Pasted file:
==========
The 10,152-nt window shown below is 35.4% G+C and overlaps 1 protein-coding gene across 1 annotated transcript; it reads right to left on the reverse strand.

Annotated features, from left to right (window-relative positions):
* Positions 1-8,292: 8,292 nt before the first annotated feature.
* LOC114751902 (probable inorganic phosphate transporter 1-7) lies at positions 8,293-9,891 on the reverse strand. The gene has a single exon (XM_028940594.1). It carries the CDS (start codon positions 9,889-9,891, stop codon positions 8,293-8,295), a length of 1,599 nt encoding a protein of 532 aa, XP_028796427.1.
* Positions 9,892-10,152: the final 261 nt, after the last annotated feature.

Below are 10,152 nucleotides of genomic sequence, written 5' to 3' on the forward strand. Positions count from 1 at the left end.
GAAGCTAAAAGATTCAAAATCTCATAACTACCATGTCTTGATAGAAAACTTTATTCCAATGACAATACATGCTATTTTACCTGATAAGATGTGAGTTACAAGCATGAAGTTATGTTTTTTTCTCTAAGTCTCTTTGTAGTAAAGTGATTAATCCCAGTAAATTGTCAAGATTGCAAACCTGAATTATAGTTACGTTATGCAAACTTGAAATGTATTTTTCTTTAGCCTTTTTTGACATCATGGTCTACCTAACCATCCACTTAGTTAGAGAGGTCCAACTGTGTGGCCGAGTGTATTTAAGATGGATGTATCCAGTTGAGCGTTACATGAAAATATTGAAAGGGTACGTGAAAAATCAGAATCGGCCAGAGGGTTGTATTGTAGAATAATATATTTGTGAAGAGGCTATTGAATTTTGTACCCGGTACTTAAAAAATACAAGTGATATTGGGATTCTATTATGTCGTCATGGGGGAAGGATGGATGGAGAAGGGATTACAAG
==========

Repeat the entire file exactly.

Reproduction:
The 10,152-nt window shown below is 35.4% G+C and overlaps 1 protein-coding gene across 1 annotated transcript; it reads right to left on the reverse strand.

Annotated features, from left to right (window-relative positions):
* Positions 1-8,292: 8,292 nt before the first annotated feature.
* LOC114751902 (probable inorganic phosphate transporter 1-7) lies at positions 8,293-9,891 on the reverse strand. The gene has a single exon (XM_028940594.1). It carries the CDS (start codon positions 9,889-9,891, stop codon positions 8,293-8,295), a length of 1,599 nt encoding a protein of 532 aa, XP_028796427.1.
* Positions 9,892-10,152: the final 261 nt, after the last annotated feature.

Below are 10,152 nucleotides of genomic sequence, written 5' to 3' on the forward strand. Positions count from 1 at the left end.
GAAGCTAAAAGATTCAAAATCTCATAACTACCATGTCTTGATAGAAAACTTTATTCCAATGACAATACATGCTATTTTACCTGATAAGATGTGAGTTACAAGCATGAAGTTATGTTTTTTTCTCTAAGTCTCTTTGTAGTAAAGTGATTAATCCCAGTAAATTGTCAAGATTGCAAACCTGAATTATAGTTACGTTATGCAAACTTGAAATGTATTTTTCTTTAGCCTTTTTTGACATCATGGTCTACCTAACCATCCACTTAGTTAGAGAGGTCCAACTGTGTGGCCGAGTGTATTTAAGATGGATGTATCCAGTTGAGCGTTACATGAAAATATTGAAAGGGTACGTGAAAAATCAGAATCGGCCAGAGGGTTGTATTGTAGAATAATATATTTGTGAAGAGGCTATTGAATTTTGTACCCGGTACTTAAAAAATACAAGTGATATTGGGATTCTATTATGTCGTCATGGGGGAAGGATGGATGGAGAAGGGATTACAAG